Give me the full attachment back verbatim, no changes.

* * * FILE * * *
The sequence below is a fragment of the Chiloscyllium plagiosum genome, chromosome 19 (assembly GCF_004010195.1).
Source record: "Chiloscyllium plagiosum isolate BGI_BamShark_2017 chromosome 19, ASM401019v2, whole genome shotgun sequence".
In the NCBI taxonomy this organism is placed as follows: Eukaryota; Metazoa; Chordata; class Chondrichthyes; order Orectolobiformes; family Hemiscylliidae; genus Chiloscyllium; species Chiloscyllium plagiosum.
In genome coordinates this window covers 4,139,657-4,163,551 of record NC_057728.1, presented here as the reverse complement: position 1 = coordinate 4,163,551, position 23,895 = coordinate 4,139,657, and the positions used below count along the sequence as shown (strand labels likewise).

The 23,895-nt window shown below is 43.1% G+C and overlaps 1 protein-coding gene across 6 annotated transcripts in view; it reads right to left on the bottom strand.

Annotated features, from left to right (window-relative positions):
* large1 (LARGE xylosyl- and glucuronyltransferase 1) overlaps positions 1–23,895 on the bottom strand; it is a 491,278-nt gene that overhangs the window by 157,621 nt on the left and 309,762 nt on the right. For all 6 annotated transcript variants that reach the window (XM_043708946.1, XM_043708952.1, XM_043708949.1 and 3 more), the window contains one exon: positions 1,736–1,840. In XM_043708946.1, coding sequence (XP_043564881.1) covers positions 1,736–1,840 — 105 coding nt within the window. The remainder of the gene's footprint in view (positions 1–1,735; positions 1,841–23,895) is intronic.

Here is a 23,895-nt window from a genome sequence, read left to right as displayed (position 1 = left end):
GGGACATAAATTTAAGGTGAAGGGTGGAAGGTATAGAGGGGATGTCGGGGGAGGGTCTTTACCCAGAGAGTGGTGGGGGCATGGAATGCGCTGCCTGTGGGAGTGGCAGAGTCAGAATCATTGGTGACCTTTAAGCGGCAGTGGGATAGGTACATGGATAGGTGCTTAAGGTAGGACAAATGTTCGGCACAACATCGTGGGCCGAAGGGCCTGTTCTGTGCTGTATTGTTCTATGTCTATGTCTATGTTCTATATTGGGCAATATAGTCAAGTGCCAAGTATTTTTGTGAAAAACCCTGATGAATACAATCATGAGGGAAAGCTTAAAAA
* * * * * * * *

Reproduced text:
The sequence below is a fragment of the Chiloscyllium plagiosum genome, chromosome 19 (assembly GCF_004010195.1).
Source record: "Chiloscyllium plagiosum isolate BGI_BamShark_2017 chromosome 19, ASM401019v2, whole genome shotgun sequence".
In the NCBI taxonomy this organism is placed as follows: Eukaryota; Metazoa; Chordata; class Chondrichthyes; order Orectolobiformes; family Hemiscylliidae; genus Chiloscyllium; species Chiloscyllium plagiosum.
In genome coordinates this window covers 4,139,657-4,163,551 of record NC_057728.1, presented here as the reverse complement: position 1 = coordinate 4,163,551, position 23,895 = coordinate 4,139,657, and the positions used below count along the sequence as shown (strand labels likewise).

The 23,895-nt window shown below is 43.1% G+C and overlaps 1 protein-coding gene across 6 annotated transcripts in view; it reads right to left on the bottom strand.

Annotated features, from left to right (window-relative positions):
* large1 (LARGE xylosyl- and glucuronyltransferase 1) overlaps positions 1–23,895 on the bottom strand; it is a 491,278-nt gene that overhangs the window by 157,621 nt on the left and 309,762 nt on the right. For all 6 annotated transcript variants that reach the window (XM_043708946.1, XM_043708952.1, XM_043708949.1 and 3 more), the window contains one exon: positions 1,736–1,840. In XM_043708946.1, coding sequence (XP_043564881.1) covers positions 1,736–1,840 — 105 coding nt within the window. The remainder of the gene's footprint in view (positions 1–1,735; positions 1,841–23,895) is intronic.

Here is a 23,895-nt window from a genome sequence, read left to right as displayed (position 1 = left end):
GGGACATAAATTTAAGGTGAAGGGTGGAAGGTATAGAGGGGATGTCGGGGGAGGGTCTTTACCCAGAGAGTGGTGGGGGCATGGAATGCGCTGCCTGTGGGAGTGGCAGAGTCAGAATCATTGGTGACCTTTAAGCGGCAGTGGGATAGGTACATGGATAGGTGCTTAAGGTAGGACAAATGTTCGGCACAACATCGTGGGCCGAAGGGCCTGTTCTGTGCTGTATTGTTCTATGTCTATGTCTATGTTCTATATTGGGCAATATAGTCAAGTGCCAAGTATTTTTGTGAAAAACCCTGATGAATACAATCATGAGGGAAAGCTTAAAAA